For a new phone system the nonprofit needed, he had assessed 20 suppliers of equipment, service or both.

His appraisal process covers both things clients have thought of, such as whether a system meets budget, and items they may not have, such as whether a system will talk to their accounting software.

As with all folks he works for, Skinner narrowed down to two or three finalists his lists of parking-lot systems and phones.

He will then lay out each finalist’s pros and cons to the DBDT and give recommendations.

“We may run their technology, but our customer is ultimately the CEO,” he says. “We can discuss and debate, but the decision always belongs to them.”

Choosing while looking ahead

The value of Skinner’s recommendations is they can help solve business problems now and as technology changes down the road, Drew says.
“If not for his information technology support, we would not have been able to get to a nationally recognized level, either on the dance or business side,” she says.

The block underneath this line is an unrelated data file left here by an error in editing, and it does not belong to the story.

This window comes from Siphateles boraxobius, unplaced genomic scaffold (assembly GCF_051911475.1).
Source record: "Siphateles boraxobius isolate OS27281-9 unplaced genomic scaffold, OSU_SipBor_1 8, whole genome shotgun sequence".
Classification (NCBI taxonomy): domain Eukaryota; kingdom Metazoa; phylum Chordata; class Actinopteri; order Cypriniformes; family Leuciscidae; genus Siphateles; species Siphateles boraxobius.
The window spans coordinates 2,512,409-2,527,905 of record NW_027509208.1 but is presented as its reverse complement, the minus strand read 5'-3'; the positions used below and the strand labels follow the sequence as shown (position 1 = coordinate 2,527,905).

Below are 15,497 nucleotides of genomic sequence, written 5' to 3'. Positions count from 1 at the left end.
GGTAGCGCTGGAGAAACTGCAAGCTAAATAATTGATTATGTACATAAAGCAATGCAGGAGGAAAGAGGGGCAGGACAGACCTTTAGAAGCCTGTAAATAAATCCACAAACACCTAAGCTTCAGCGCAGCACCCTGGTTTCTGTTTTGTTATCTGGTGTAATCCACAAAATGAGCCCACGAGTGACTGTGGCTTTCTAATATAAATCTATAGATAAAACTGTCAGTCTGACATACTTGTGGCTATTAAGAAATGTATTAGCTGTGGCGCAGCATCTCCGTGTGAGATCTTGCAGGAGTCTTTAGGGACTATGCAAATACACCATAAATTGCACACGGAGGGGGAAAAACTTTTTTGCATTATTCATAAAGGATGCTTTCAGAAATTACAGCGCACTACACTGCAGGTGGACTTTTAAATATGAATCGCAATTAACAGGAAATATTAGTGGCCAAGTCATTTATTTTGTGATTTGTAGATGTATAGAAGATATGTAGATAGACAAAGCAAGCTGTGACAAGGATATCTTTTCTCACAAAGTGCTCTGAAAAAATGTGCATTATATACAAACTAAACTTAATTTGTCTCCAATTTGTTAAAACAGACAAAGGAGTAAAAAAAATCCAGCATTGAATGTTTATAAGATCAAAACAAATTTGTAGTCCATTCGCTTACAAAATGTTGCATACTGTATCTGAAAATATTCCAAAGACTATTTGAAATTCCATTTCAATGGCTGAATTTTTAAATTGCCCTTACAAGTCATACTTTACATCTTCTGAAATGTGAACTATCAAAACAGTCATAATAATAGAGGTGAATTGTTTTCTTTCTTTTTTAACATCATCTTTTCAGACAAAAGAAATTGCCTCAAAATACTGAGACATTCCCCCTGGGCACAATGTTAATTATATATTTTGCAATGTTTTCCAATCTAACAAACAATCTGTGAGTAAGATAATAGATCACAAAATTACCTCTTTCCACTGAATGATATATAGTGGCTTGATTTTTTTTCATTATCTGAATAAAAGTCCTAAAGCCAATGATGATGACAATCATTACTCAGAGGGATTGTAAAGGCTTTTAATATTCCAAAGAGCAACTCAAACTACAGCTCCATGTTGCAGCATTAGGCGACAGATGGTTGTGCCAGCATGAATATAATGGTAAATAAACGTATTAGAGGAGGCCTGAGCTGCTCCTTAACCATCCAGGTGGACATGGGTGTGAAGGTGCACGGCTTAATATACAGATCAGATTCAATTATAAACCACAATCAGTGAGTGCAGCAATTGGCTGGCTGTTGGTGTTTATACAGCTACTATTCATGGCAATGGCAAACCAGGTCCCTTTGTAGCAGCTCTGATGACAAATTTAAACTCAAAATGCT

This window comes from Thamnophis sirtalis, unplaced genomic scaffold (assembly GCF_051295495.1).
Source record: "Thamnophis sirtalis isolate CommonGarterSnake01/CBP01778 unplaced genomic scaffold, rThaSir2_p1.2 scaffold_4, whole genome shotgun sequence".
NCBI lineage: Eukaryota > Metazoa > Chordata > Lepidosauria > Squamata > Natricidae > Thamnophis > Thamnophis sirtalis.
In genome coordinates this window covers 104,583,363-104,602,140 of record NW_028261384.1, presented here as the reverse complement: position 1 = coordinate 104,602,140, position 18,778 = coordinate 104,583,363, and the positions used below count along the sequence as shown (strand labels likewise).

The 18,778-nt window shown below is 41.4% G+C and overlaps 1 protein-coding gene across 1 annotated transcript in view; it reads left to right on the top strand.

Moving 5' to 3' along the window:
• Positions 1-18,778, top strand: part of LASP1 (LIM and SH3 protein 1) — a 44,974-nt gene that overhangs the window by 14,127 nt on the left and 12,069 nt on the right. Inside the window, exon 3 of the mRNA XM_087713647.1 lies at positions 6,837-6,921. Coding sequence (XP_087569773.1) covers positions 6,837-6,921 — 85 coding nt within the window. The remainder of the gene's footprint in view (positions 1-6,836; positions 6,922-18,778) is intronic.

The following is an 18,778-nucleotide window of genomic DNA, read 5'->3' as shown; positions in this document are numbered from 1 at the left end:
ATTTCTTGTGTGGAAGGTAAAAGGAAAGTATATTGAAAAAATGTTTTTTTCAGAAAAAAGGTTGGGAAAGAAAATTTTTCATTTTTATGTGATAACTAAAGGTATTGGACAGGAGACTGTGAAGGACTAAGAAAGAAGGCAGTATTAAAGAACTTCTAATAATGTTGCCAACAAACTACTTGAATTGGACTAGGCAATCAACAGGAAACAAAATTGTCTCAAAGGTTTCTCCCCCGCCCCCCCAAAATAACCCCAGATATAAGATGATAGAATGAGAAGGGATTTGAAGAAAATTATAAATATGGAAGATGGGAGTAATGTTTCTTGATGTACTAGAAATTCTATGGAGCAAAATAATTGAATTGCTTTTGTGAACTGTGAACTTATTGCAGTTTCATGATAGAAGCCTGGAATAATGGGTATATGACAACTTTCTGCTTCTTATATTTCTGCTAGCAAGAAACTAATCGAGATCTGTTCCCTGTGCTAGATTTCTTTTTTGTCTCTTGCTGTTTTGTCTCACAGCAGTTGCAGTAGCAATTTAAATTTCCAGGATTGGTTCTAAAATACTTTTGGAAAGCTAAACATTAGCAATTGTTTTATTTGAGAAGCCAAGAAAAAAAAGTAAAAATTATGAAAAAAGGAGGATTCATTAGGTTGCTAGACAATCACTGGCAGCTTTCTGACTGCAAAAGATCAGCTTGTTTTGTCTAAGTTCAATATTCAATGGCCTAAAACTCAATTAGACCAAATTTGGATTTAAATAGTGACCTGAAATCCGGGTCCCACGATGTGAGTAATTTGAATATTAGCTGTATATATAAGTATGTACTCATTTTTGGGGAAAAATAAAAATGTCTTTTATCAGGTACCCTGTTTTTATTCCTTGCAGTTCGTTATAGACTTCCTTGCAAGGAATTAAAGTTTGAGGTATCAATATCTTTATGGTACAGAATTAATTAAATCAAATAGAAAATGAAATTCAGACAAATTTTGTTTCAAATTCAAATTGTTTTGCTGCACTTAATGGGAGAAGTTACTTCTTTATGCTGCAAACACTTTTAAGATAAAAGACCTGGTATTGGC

Trimble, the agency’s technical resources manager, says he’s impressed with how thorough Skinner and company are in their evaluations. “Jack is persistently patient in going through grant proposals and getting bids.”

And like Drew, he says the theatre would not keep its technology wheels turning without OMT’s help.

“We wish we’d have them a lot more,” he says. “If they do that for us, I can’t imagine what they’d do for somebody who pays them what they’re worth.”

Contact Jack Skinner at

About Jack:
  • President and Founder of Oversee My IT, an Irving-based company that works with small and mid-sized businesses make their technology trains run on time.
  • Launched in 2007, Oversee helps organizations with 10 to 200 employees to run their computers, secure their data and handle compliance.